First off, allow me to state that I still stand by what I wrote three years ago – i.e., that blogging does not necessarily have a positive effect on your career. More to the point, I think that the following chart (taken from here) is mostly bunk:

…and that it, too, is a result of the “echo chamber” effect of surveying bloggers about blogs.

Still, I have no doubt whatsoever that I could take up doing a corporate blog. In fact, there is considerable openness inside Vodafone to the notion of internal blogs – there’s even a pretty active Wiki, and the company intranet continues to grow by leaps and bounds4, which was fun to have seen grow from nothing to a pretty active culture.

And I have, once or twice, wondered about starting an internal blog. The thing is that not only do some of the things I wrote back in 2005 still apply, but I simply have no spare time. Referring to the Technorati figures one last time, consider these two charts, which reflect an insane amount of time spent writing and a breakneck pace in posting:

(simplegallery#actcharts)*

Me, I’m lucky if I have half an hour a day to use a computer at home5, let alone spend this much time pouring my intellectual guts out on the Internet (or an Intranet, or anywhere else by that matter).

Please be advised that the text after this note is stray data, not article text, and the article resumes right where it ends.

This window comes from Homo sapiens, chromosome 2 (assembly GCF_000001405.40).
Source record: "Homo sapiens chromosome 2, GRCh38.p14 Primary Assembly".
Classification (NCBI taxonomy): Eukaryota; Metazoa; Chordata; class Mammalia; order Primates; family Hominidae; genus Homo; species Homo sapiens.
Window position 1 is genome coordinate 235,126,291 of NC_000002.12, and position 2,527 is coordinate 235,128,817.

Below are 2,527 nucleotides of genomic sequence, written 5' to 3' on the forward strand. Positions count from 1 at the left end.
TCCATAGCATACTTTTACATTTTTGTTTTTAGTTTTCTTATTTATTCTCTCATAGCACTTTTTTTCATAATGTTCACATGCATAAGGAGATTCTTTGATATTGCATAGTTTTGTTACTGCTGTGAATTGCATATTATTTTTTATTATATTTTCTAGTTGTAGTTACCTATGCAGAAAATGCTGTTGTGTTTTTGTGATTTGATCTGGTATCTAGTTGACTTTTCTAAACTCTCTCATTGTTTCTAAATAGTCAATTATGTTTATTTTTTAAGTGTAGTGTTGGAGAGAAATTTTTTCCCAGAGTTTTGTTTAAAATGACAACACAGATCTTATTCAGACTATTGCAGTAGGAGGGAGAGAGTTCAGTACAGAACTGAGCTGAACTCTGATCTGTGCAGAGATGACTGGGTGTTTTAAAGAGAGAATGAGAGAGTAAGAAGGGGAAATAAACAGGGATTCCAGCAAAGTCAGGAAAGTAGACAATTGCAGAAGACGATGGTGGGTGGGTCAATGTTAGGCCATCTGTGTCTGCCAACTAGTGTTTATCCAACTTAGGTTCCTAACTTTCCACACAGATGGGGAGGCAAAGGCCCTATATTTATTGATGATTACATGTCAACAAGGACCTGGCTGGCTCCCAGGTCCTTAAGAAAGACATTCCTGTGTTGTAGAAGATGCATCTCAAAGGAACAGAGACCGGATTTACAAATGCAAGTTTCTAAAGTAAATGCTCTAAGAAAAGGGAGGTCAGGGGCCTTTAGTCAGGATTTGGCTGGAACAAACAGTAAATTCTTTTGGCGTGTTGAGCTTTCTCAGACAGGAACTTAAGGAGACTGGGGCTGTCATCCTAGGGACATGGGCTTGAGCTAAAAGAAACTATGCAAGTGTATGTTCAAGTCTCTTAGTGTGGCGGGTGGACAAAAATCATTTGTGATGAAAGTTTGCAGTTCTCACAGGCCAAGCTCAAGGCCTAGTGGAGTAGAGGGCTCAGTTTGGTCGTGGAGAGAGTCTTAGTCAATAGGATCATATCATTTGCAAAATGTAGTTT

Good writing takes time, and the kind of writing I prefer (short, concise, focused) takes at least twice as much. Pascal (not Mark Twain, like a lot of people think) said it best:

“I have made this letter longer than usual, only because I have not had time to make it shorter.”

And I, at least, don’t think that there are many well-written blogs out there – regardless of editorial/personal style, the quality of writing on the Internet at large isn’t that hot, and even though there is no direct, mathematically correct way to correlate the graphs above without the source data, it’s plain that the output of all those hours folk spend on their blogs is biased towards quantity rather than quality.

But going back to where it regards my taking up an “official” assignment, there’s another (somewhat related) barrier, which is that writing quality prose is seldom a valued activity outside the media industry – and judging by the declining standards of most publications, maybe not even there.

So there would have to be a number of adjustments (both cultural and in terms of subject matter). Not to mention that I prefer to write as a way to relax, and writing even the least bit of a blog post at the office feels completely wrong to me. For now, at least, the cons clearly outweigh the pros.

Still, it’s something I can see myself doing if everything fell into place. Beats me if it will ever happen, but provided I could avoid turning into a PR mouthpiece (hard, given that I sometimes do PR myself), it would probably be fun.